When it comes to pantomime, people tend to either love it or hate it. With over the top costumes, comedy one-liners and audience interaction, it’s not quite serious theatre, but the vibe is infectious and especially popular with children – five minutes in and you’ll be shouting, ‘He’s behind you’ with the rest of the audience.
Ian Lacey has been involved with the Doha Players for over four years and joined the board as the production chair in January 2008. An associate teaching professor at Carnegie Mellon University by day, he’s also director of the drama group’s latest production, Dick Whittington & His Cat, by night. ‘We are currently rehearsing three times a week, but this will increase in the final two weeks to almost every day,’ he says.
No stranger to the world of theatre, Lacey has played a pivotal role in numerous productions during his time in Doha and is quick to point out that he is just as comfortable off the stage as he is on it. ‘I act as well, sometimes in a play I’m directing,’ he says. ‘For the Doha Players I played the evil Cassim in Sinbad in February 2007 (directed by Gill Hope with whom I’m directing Dick Whittington & His Cat); Old King Cole in The Wishing Well in December 2008, and Baron Hardup in Cinders: The True Story, which was our pantomime last December. I also played the part of Polonius in Rosencrantz & Guildenstern Are Dead in May 2010.’
The story of Dick Whittington & His Cat follows the main character on his way to London to make his fortune, creating friends and enemies along the way. One of these friends is a cat called Tommy, who accompanies him on his journey and ultimately plays a rather important part in helping Dick achieve the position of Lord Mayor of London, as foretold by some chanting London bells. Unlike other pantomimes, which come straight out of a fairytale, there is actually an element of truth to this story – a former Lord Mayor of London in the late 14th and early 15th centuries, Richard Whittington, is the inspiration for the story.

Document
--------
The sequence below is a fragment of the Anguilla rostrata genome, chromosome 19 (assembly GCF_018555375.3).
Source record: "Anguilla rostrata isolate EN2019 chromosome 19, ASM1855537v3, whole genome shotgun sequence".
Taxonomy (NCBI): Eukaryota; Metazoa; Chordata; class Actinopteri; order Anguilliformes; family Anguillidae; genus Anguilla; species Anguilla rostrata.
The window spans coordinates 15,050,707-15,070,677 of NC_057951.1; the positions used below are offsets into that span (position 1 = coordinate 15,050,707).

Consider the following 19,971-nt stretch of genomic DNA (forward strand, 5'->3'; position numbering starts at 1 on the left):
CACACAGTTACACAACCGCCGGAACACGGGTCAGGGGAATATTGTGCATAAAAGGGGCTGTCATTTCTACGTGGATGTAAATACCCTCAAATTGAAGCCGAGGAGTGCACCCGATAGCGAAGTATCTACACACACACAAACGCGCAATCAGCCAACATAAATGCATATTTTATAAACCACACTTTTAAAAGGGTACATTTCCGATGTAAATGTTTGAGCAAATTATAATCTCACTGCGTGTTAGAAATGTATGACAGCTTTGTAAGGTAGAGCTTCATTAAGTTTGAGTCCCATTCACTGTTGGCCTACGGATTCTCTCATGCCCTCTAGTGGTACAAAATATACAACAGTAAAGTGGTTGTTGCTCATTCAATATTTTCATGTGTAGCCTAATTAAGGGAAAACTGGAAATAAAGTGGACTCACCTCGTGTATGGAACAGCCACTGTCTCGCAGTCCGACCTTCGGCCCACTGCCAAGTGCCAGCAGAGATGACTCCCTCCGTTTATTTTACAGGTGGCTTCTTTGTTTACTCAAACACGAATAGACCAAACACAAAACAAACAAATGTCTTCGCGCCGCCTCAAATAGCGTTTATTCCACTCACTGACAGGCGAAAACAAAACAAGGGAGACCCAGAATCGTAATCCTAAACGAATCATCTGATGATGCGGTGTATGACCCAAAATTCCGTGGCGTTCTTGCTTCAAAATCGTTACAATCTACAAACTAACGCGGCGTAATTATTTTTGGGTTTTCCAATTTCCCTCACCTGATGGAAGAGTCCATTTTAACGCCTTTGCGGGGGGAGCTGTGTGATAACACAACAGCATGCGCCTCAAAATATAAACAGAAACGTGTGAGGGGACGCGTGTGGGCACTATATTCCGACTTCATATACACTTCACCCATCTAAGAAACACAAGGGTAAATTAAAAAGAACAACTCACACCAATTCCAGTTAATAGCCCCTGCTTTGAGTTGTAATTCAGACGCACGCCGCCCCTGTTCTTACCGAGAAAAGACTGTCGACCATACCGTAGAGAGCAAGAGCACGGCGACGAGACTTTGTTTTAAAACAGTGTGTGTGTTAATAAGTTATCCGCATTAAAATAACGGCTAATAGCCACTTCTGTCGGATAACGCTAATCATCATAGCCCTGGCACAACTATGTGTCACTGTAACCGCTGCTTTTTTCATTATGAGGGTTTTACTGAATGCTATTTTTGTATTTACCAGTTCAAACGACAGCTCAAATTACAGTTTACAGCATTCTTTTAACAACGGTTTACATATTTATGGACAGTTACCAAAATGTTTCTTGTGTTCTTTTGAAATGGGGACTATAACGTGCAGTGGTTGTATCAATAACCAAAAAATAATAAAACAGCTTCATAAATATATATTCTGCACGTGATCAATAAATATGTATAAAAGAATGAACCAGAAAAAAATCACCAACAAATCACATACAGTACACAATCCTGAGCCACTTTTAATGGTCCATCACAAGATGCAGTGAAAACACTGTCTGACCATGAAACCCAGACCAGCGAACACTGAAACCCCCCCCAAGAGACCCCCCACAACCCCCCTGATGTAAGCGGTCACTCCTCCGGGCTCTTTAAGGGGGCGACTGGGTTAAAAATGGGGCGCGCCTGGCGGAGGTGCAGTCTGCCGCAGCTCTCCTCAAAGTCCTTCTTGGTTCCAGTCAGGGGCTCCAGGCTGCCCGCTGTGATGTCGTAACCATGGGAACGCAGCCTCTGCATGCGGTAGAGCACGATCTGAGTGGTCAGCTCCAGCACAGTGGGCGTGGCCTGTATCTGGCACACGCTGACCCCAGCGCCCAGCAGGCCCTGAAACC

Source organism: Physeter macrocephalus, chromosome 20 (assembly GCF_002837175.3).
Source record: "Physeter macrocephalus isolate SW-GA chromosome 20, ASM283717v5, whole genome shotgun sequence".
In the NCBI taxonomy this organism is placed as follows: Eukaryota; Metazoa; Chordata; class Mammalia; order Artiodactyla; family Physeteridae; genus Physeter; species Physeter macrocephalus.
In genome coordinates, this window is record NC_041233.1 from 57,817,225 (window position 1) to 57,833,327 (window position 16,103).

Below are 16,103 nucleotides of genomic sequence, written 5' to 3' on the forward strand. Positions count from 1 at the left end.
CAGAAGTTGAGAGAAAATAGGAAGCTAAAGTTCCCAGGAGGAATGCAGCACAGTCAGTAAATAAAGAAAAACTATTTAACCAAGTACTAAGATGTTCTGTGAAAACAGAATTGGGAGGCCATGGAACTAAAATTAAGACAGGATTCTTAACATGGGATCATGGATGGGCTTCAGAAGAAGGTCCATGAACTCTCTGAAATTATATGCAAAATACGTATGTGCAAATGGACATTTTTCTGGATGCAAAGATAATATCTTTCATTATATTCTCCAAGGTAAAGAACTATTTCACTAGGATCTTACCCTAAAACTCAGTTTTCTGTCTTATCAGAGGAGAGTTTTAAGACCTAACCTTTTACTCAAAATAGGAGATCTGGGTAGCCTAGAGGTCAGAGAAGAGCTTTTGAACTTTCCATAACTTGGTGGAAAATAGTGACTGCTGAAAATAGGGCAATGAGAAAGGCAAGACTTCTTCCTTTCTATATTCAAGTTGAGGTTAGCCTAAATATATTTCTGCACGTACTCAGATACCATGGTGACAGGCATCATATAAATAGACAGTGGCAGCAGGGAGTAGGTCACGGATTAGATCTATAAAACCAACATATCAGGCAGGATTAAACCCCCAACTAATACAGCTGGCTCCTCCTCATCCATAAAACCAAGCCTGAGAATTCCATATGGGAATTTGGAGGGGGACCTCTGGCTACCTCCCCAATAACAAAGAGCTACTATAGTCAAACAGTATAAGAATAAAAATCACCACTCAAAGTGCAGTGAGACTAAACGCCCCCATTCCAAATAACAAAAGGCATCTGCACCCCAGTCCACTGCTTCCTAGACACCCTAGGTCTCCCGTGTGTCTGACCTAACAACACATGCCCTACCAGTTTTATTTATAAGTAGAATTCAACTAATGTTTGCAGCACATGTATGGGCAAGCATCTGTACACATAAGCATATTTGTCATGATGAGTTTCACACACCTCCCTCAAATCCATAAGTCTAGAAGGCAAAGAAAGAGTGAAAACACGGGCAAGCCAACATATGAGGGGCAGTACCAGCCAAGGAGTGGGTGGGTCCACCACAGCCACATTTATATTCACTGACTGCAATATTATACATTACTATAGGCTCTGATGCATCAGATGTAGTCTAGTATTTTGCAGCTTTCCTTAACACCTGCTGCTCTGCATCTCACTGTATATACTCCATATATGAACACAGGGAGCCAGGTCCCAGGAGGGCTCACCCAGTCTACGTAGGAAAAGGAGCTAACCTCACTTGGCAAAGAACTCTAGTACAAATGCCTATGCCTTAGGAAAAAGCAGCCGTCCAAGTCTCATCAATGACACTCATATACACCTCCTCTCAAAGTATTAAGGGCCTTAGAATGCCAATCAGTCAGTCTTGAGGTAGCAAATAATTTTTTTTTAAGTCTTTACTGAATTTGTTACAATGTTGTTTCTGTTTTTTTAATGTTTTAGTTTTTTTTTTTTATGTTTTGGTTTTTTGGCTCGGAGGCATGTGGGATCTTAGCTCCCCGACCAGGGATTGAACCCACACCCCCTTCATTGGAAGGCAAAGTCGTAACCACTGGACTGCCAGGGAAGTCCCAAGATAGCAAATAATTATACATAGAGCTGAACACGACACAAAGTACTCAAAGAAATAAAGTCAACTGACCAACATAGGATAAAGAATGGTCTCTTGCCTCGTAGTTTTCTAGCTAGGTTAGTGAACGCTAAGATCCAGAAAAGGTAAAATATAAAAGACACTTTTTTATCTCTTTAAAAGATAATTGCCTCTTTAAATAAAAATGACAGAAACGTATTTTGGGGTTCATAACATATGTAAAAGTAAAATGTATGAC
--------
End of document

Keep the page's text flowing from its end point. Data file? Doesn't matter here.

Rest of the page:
‘I chose Dick Whittington for numerous reasons,’ Ian reveals, ‘Partly because I knew this particular version of the story, having directed it five years ago. But as well as that, it is a fun story that offers more opportunities for actors than do many pantomimes and, perhaps somewhat appropriately for Qatar, it involves a pantomime camel. Panto is a special type of theatre which engages with the audience at many levels, often through its use of double entendres and its cultural or local references.’
But, while pantomime may be one of the more light-hearted genres of theatre, Ian is quick to point out that when it comes to the production, at least, it needs to be taken seriously: ‘Comedy has to be done well to be effective. That means that it must be performed seriously, not in a way that says “it doesn’t matter what we do, because it’s only panto”. To be good, all forms of theatre need to be taken seriously; jokes only work with correct timing, and singing and dancing must be done seriously to achieve the required effect. Perhaps the greatest challenge to actors in panto is the need for some characters to engage with the audience, while remaining in character; in so doing dispensing with the “fourth wall”, which is basically the one facing the audience.’
Both the principal boy, Dick Whittington, and the principal girl, Whittington’s love interest Alice Esmerelda, are played by Doha Players newcomers Kelly Mordecai and Penny Ramsey. Lacey says there will be plenty of songs to join in with, a dastardly villain to boo and hiss at, not to mention a panto dame that will have the audience in stitches. So, it’s time to get into the festive spirit, deposit any preconceptions about pantomime into a box marked ‘Scrooge’ and head down to the College of the North Atlantic for some proper panto cheer.
Doha Players will perform Dick Whittington & His Cat from December 9-11 at the College of the North Atlantic. Tickets are available from The One in Landmark and Villaggio Malls and at www.dohaplayers.com